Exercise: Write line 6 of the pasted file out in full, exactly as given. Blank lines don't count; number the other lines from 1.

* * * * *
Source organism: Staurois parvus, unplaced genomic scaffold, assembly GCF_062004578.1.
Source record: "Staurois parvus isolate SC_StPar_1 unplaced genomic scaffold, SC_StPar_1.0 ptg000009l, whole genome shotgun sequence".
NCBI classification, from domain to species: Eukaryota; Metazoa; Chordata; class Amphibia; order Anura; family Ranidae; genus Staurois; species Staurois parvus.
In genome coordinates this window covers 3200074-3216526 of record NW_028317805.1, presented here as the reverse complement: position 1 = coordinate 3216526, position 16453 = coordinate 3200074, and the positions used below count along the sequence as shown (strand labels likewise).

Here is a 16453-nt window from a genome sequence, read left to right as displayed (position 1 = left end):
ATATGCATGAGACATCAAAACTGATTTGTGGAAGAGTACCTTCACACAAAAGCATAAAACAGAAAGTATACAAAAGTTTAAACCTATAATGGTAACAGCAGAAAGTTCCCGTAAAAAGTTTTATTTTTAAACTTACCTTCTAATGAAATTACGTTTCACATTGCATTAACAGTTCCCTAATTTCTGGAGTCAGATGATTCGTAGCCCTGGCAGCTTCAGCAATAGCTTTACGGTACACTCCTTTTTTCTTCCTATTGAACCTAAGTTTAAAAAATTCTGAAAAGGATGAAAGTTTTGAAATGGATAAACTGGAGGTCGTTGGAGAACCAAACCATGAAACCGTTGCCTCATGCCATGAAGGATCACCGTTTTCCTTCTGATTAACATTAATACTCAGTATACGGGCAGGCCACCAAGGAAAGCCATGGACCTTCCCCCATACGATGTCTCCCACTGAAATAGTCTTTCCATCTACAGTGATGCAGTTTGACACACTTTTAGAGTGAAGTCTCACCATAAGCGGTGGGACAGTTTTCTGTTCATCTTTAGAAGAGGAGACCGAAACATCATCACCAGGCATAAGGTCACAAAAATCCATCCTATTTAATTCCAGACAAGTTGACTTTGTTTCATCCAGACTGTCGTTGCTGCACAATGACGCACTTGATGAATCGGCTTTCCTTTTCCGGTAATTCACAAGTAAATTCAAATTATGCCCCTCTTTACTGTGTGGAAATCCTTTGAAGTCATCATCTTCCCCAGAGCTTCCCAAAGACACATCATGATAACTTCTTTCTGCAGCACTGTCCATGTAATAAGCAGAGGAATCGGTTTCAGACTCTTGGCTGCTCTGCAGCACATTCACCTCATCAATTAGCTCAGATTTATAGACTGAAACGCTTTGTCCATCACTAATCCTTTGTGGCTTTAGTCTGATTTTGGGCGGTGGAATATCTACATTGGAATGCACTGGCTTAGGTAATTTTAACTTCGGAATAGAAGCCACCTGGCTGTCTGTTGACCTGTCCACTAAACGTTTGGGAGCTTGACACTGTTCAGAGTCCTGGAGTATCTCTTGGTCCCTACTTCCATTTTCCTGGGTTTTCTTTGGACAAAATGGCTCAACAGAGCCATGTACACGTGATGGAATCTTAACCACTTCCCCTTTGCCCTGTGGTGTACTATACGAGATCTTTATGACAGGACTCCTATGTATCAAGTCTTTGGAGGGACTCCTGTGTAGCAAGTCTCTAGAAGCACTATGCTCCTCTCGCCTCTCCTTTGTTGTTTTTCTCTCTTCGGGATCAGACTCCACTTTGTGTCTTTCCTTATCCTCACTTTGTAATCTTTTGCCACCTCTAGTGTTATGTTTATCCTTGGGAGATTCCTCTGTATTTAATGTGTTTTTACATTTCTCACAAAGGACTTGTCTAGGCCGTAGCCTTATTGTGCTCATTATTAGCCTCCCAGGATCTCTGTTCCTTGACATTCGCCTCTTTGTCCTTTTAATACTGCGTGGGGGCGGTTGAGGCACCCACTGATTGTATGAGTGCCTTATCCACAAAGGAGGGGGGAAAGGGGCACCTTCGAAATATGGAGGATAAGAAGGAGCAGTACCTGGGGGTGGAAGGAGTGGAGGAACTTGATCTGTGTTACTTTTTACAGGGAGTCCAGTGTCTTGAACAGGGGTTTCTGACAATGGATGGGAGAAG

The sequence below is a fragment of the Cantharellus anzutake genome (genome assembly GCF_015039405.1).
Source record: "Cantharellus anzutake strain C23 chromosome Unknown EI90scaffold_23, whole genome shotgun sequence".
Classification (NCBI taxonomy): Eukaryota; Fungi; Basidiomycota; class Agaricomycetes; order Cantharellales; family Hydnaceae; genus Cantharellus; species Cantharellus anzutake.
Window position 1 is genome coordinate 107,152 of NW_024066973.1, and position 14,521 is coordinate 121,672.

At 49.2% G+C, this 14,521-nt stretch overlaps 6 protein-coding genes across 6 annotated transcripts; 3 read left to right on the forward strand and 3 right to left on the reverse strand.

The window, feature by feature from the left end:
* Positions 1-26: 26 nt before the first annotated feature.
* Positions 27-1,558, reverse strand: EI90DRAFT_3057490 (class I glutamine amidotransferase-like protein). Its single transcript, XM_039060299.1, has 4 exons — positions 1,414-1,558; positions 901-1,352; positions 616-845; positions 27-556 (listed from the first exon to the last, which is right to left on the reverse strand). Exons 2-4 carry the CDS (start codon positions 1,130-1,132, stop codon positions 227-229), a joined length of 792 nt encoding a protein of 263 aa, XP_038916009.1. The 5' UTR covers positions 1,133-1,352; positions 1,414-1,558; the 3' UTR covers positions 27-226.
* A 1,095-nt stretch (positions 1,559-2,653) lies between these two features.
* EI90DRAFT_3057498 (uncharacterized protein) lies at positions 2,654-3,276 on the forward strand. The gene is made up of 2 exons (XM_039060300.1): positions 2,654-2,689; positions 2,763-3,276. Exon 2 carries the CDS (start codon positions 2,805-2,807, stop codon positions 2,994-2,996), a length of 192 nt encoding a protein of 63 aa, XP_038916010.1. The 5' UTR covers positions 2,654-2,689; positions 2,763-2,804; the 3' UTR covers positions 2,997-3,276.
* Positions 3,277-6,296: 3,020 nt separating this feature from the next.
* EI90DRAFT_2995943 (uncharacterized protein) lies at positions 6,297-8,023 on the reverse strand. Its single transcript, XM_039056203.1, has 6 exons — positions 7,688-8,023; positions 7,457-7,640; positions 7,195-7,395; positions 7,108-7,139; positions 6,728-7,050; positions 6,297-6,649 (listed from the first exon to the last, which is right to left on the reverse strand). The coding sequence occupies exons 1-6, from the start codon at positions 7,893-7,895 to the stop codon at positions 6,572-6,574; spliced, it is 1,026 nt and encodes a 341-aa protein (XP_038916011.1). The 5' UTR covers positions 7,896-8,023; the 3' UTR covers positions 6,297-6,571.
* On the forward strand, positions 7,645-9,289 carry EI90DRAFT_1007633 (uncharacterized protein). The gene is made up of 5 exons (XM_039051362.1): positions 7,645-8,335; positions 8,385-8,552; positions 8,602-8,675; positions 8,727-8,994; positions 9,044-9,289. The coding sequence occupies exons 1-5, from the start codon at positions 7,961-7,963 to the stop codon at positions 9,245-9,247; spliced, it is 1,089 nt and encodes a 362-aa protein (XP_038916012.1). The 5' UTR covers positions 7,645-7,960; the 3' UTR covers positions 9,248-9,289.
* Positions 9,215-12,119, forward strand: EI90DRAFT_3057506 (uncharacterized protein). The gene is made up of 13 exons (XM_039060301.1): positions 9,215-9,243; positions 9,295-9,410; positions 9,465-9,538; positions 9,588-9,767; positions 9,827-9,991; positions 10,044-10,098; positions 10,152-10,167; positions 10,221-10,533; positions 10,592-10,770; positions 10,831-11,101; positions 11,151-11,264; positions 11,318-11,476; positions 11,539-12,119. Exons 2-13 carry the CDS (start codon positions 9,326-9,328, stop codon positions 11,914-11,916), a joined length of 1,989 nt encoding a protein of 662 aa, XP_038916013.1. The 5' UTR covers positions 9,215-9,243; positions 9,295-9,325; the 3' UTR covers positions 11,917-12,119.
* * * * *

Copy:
ATATGCATGAGACATCAAAACTGATTTGTGGAAGAGTACCTTCACACAAAAGCATAAAACAGAAAGTATACAAAAGTTTAAACCTATAATGGTAACAGCAGAAAGTTCCCGTAAAAAGTTTTATTTTTAAACTTACCTTCTAATGAAATTACGTTTCACATTGCATTAACAGTTCCCTAATTTCTGGAGTCAGATGATTCGTAGCCCTGGCAGCTTCAGCAATAGCTTTACGGTACACTCCTTTTTTCTTCCTATTGAACCTAAGTTTAAAAAATTCTGAAAAGGATGAAAGTTTTGAAATGGATAAACTGGAGGTCGTTGGAGAACCAAACCATGAAACCGTTGCCTCATGCCATGAAGGATCACCGTTTTCCTTCTGATTAACATTAATACTCAGTATACGGGCAGGCCACCAAGGAAAGCCATGGACCTTCCCCCATACGATGTCTCCCACTGAAATAGTCTTTCCATCTACAGTGATGCAGTTTGACACACTTTTAGAGTGAAGTCTCACCATAAGCGGTGGGACAGTTTTCTGTTCATCTTTAGAAGAGGAGACCGAAACATCATCACCAGGCATAAGGTCACAAAAATCCATCCTATTTAATTCCAGACAAGTTGACTTTGTTTCATCCAGACTGTCGTTGCTGCACAATGACGCACTTGATGAATCGGCTTTCCTTTTCCGGTAATTCACAAGTAAATTCAAATTATGCCCCTCTTTACTGTGTGGAAATCCTTTGAAGTCATCATCTTCCCCAGAGCTTCCCAAAGACACATCATGATAACTTCTTTCTGCAGCACTGTCCATGTAATAAGCAGAGGAATCGGTTTCAGACTCTTGGCTGCTCTGCAGCACATTCACCTCATCAATTAGCTCAGATTTATAGACTGAAACGCTTTGTCCATCACTAATCCTTTGTGGCTTTAGTCTGATTTTGGGCGGTGGAATATCTACATTGGAATGCACTGGCTTAGGTAATTTTAACTTCGGAATAGAAGCCACCTGGCTGTCTGTTGACCTGTCCACTAAACGTTTGGGAGCTTGACACTGTTCAGAGTCCTGGAGTATCTCTTGGTCCCTACTTCCATTTTCCTGGGTTTTCTTTGGACAAAATGGCTCAACAGAGCCATGTACACGTGATGGAATCTTAACCACTTCCCCTTTGCCCTGTGGTGTACTATACGAGATCTTTATGACAGGACTCCTATGTATCAAGTCTTTGGAGGGACTCCTGTGTAGCAAGTCTCTAGAAGCACTATGCTCCTCTCGCCTCTCCTTTGTTGTTTTTCTCTCTTCGGGATCAGACTCCACTTTGTGTCTTTCCTTATCCTCACTTTGTAATCTTTTGCCACCTCTAGTGTTATGTTTATCCTTGGGAGATTCCTCTGTATTTAATGTGTTTTTACATTTCTCACAAAGGACTTGTCTAGGCCGTAGCCTTATTGTGCTCATTATTAGCCTCCCAGGATCTCTGTTCCTTGACATTCGCCTCTTTGTCCTTTTAATACTGCGTGGGGGCGGTTGAGGCACCCACTGATTGTATGAGTGCCTTATCCACAAAGGAGGGGGGAAAGGGGCACCTTCGAAATATGGAGGATAAGAAGGAGCAGTACCTGGGGGTGGAAGGAGTGGAGGAACTTGATCTGTGTTACTTTTTACAGGGAGTCCAGTGTCTTGAACAGGGGTTTCTGACAATGGATGGGAGAAG